"Turn-based gaming's NOT DEAD YET!"
I love TBS and I don't ever remember it dying.
It seems it’s taken Kickstarter to revive the turn-based strategy RPG, especially as the big game developers trip over each other to mishmash genres into huge titles like Destiny, so that everything seems have been turned into a shitty FPS. Divinity: Original Sin Divinity: Original Sin – a quality player Thankfully, …
I thought I would enjoy the first Traveller game (the one with the Ancient volcano threatening to consume Rhylanor within seven years or something), but the combat system was so lethal I never got even half my party to survive the initial ambush once they stepped outside the very first building. Ambushers with rocket launchers, for Imperium's sake!
Lethal combat system was what Traveller was all about, and the computer game was faithful in its rendition of the combat.
I used to GM the Traveller RPG and my merry band of players took a few TPKs to realise this wasn't D&D or Star Wars and the battles were the games' climax, not something your ground your way through on your way to the next level up. They did get very wily at times and there were a few games where guns were drawn but never fired. Kudos to them for that.
A lot of old games seem to be being reborn for Linux. Hopefully Megatraveller gets a do over, as I can't run it on my current W7 64 machine and it would be nice to try it again.
Both of these games are high up my 'to buy' list, but there's a problem. Since Steam introduced the Steam Sale, I find myself generally only buying games during these sales. Therefore I end up buying 20 plus games 2 or 3 times a year, and not much else outside of these times (apart from the frequent daily random sales). Steam itself has, in effect, turned me into a tight-fisted bastard. Don't think I'm complaining about low prices, I just feel a little sorry for the developers.
Playing games bought on Steam has not made me happy. When I want to play a game, I want to play it when I sit down, not when Steam decides that it has server capacity to see if I may play it. I'd rather pay a premium for the game to not play it on Steam, and wait for it to be delivered to me.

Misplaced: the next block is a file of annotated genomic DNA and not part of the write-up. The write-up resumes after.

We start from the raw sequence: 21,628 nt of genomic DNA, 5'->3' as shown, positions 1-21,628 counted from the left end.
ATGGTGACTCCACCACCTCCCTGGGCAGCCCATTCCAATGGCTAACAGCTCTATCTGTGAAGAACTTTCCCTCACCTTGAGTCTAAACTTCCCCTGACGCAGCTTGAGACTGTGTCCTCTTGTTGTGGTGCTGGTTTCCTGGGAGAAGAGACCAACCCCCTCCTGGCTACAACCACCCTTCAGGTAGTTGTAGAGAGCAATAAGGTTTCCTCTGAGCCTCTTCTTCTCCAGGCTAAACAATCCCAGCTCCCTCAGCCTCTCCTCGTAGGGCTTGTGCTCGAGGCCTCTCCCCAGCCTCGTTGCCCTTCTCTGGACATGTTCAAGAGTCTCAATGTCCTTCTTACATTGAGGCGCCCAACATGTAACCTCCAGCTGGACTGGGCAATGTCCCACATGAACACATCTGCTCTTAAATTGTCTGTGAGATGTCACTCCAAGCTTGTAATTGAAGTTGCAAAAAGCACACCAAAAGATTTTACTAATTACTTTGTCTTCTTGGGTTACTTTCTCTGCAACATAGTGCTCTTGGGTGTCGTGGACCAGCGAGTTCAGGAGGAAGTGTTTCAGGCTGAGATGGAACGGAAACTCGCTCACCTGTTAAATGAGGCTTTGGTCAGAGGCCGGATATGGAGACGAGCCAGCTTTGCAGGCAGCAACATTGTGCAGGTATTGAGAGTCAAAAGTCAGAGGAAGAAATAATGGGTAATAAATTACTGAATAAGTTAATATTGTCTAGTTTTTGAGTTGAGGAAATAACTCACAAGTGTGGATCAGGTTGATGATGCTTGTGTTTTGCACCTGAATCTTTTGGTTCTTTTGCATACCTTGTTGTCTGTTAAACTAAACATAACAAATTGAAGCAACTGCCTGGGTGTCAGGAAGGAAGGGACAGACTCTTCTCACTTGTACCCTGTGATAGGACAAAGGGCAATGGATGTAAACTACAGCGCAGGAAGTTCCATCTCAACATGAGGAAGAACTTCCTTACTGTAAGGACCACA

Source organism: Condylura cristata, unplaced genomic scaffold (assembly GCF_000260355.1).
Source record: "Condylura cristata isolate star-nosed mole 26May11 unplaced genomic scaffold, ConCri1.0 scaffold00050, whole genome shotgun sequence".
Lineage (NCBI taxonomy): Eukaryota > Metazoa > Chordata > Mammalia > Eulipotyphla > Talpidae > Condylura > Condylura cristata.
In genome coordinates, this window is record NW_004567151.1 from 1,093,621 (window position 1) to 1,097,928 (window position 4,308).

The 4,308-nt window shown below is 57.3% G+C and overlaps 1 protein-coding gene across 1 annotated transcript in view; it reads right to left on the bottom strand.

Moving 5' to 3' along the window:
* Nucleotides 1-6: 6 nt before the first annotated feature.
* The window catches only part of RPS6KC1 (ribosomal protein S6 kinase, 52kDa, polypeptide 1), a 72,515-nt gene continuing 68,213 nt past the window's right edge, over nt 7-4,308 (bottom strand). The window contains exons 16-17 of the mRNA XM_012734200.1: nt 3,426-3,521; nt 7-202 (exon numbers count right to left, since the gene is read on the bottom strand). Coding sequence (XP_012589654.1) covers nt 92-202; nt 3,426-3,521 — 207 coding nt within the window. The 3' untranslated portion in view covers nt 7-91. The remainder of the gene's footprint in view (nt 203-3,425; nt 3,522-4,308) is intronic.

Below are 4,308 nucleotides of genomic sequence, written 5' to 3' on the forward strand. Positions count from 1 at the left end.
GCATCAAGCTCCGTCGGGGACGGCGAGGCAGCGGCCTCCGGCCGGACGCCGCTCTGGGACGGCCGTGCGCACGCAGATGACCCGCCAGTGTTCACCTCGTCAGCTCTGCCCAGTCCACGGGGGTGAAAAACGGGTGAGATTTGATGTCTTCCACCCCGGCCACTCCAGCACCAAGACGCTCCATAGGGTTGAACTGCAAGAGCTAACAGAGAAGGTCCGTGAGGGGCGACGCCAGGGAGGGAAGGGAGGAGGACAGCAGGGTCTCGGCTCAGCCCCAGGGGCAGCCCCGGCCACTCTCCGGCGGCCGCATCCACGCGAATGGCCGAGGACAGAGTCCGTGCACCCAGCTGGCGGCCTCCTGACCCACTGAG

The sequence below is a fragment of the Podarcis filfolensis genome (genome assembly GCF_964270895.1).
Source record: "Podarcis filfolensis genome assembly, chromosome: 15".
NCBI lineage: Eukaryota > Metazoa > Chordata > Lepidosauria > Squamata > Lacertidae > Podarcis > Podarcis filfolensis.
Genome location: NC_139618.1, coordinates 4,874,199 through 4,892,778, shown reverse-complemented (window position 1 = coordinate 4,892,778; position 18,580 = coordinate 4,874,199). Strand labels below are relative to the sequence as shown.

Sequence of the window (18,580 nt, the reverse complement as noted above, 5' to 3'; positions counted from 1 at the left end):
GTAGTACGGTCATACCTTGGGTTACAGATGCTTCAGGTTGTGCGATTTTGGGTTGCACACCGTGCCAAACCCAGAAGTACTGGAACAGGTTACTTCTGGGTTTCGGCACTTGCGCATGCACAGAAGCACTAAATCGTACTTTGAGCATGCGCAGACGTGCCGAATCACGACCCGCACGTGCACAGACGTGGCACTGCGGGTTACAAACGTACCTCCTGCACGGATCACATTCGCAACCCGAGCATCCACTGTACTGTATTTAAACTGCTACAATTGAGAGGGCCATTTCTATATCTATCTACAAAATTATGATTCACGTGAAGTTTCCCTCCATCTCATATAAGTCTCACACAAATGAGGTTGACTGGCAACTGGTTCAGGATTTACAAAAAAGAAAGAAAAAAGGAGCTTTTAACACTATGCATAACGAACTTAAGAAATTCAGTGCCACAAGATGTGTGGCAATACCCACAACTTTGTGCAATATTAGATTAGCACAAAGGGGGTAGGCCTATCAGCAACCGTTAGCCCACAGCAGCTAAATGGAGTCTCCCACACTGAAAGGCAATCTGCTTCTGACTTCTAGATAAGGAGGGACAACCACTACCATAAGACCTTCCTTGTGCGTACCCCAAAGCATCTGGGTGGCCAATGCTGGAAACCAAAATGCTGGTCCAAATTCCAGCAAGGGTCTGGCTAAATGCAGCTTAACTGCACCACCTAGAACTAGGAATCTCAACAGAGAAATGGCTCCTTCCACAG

When I want to play a game, I want to play it when I sit down, not when Steam decides that it has server capacity to see if I may play it
Ummmm....what? If you're referring to having to download the game, I am not entirely certain that the Internet is Steam's fault. If you're referring to some mythical capacity check when starting an already-installed game...well yeah, those don't exist.
Unfortunately Steam does not have a "universal" authentication method and often (when an online presence is required) just adds another authentication method to the pile. UT3 being a prime example.
If you are the only person to ever log on to Steam on that one PC, you are golden. Anything else, decidedly less so :(
I believe the demographic always was there, it's just that the industry had increased the costs of a first tier game production where only a blockbuster would do. With a sane budget, and still good production values, even moderate uptake will make it worthwhile. Now your older players have more cash revenue in toto, they'll likely drop some lesser amount per title on the chance that a sequel will be good. And on the dev end the marketing is much cheaper.
Look at the Hollywood penchant for sequels and remakes although the game quality is much better than film IMNSHO. I still recall the original Wasteland, even I never played it. Baldur's Gate? Let's just say I was there the the original was released, Arneson's Blackmoor supplement was the cat's meow, and we were repurposing our 'Chaimail' figurines for dungeon-crawls. Baldur's Gate and Pools of Radiance were the first to 'get it right.' (I want my Hold Sword back.)
Hell, this means installing those idjit distribution packages.
Biting the hand that feeds IT © 1998–2021